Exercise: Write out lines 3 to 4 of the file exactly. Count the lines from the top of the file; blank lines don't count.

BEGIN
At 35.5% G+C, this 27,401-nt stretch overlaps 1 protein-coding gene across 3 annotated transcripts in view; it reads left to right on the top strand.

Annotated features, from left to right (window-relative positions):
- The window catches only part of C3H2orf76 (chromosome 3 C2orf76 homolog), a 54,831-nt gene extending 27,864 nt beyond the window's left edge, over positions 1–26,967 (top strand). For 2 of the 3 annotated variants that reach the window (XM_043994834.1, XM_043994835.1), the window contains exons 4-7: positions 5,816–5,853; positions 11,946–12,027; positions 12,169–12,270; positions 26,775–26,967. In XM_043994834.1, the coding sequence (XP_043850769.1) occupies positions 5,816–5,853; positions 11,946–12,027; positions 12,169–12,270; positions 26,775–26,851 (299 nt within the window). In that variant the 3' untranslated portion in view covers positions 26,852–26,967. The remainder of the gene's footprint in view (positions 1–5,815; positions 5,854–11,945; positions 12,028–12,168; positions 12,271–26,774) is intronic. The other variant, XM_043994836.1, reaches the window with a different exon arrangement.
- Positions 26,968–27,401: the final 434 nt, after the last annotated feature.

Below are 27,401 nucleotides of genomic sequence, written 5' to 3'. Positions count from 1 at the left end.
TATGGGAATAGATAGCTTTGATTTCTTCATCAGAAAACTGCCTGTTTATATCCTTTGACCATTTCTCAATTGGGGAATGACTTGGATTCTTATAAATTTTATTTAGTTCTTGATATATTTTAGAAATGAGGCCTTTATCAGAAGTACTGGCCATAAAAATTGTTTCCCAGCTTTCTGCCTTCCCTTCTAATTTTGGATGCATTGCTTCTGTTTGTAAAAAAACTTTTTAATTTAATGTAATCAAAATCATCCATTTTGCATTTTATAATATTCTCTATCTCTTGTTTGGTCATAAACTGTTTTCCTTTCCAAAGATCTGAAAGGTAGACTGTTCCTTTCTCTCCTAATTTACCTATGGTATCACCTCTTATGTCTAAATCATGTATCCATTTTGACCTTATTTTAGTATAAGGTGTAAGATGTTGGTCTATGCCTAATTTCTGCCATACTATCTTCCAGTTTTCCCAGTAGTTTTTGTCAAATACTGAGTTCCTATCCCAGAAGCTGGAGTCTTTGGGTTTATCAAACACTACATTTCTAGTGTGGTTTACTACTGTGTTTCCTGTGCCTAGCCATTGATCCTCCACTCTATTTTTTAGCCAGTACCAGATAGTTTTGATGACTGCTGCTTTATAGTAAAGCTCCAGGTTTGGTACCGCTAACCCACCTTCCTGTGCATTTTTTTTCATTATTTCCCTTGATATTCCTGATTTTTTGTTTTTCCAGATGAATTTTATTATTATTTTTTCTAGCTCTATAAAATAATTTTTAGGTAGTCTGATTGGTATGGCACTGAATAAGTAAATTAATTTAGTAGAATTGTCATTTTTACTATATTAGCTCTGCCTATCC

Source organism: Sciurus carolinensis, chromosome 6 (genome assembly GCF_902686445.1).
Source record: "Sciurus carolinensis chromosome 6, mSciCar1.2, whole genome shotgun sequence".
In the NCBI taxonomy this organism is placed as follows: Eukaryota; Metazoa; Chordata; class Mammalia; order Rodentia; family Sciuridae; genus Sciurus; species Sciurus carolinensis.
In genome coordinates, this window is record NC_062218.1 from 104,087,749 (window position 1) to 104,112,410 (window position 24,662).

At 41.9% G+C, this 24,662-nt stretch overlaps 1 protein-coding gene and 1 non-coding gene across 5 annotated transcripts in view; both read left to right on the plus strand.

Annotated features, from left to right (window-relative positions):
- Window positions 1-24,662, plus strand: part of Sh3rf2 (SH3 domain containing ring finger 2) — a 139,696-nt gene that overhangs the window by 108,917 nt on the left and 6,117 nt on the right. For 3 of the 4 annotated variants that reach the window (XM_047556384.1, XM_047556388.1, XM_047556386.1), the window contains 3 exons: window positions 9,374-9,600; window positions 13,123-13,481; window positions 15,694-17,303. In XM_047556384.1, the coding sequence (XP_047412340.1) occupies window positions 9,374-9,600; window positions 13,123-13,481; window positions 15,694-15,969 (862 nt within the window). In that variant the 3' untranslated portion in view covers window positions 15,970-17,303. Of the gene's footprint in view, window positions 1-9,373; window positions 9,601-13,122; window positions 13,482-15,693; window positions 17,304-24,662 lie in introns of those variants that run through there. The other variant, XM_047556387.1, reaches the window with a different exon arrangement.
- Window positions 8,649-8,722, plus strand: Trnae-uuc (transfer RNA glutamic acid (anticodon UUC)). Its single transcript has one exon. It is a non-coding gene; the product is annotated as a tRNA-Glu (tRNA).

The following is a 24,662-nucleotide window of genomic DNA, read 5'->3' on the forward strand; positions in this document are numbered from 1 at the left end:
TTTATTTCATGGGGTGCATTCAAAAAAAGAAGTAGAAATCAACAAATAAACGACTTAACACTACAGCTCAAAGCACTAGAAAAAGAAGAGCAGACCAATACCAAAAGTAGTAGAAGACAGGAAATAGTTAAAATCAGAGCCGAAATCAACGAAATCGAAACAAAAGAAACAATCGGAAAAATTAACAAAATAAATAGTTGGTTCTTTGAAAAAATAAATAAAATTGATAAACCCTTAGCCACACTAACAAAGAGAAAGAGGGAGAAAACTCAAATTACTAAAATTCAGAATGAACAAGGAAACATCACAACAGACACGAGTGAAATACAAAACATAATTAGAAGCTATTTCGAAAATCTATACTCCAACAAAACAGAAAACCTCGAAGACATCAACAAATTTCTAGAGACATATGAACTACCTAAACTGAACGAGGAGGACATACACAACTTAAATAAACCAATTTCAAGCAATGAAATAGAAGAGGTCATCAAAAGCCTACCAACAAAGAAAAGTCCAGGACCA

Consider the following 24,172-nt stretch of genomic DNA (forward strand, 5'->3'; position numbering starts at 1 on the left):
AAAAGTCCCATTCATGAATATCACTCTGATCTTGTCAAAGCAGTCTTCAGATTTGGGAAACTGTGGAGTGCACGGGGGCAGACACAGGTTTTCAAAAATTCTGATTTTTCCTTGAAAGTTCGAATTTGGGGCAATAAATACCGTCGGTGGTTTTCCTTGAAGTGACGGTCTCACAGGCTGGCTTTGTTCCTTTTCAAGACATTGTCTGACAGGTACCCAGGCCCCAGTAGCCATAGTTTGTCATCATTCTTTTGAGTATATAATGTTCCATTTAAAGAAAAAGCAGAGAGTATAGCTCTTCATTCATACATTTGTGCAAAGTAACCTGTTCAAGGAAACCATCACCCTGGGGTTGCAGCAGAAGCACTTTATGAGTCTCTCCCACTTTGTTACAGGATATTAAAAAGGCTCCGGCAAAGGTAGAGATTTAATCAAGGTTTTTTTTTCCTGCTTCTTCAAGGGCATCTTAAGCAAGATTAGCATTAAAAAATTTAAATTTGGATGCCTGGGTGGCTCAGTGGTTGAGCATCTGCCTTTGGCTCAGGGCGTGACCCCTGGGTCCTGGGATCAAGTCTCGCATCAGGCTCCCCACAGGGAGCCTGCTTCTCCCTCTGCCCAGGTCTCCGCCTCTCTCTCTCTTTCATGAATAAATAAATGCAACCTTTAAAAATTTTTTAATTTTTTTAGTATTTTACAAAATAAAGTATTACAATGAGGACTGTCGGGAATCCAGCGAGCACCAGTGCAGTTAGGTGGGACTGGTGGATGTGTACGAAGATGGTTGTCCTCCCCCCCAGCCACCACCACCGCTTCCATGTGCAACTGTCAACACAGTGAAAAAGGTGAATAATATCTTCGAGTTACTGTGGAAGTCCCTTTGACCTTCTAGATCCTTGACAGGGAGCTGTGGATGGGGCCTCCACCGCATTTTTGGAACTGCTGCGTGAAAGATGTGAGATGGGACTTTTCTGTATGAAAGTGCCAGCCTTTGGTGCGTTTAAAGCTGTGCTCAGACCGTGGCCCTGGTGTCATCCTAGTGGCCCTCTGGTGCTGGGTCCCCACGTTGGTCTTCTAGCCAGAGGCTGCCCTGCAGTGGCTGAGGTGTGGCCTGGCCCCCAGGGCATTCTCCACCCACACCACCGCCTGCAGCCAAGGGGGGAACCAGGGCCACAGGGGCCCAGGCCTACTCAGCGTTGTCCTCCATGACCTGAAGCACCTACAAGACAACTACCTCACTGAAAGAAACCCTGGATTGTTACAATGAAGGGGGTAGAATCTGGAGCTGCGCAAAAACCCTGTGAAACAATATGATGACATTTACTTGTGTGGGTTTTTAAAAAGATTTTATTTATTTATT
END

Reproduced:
- The window catches only part of C3H2orf76 (chromosome 3 C2orf76 homolog), a 54,831-nt gene extending 27,864 nt beyond the window's left edge, over positions 1–26,967 (top strand). For 2 of the 3 annotated variants that reach the window (XM_043994834.1, XM_043994835.1), the window contains exons 4-7: positions 5,816–5,853; positions 11,946–12,027; positions 12,169–12,270; positions 26,775–26,967. In XM_043994834.1, the coding sequence (XP_043850769.1) occupies positions 5,816–5,853; positions 11,946–12,027; positions 12,169–12,270; positions 26,775–26,851 (299 nt within the window). In that variant the 3' untranslated portion in view covers positions 26,852–26,967. The remainder of the gene's footprint in view (positions 1–5,815; positions 5,854–11,945; positions 12,028–12,168; positions 12,271–26,774) is intronic. The other variant, XM_043994836.1, reaches the window with a different exon arrangement.
- Positions 26,968–27,401: the final 434 nt, after the last annotated feature.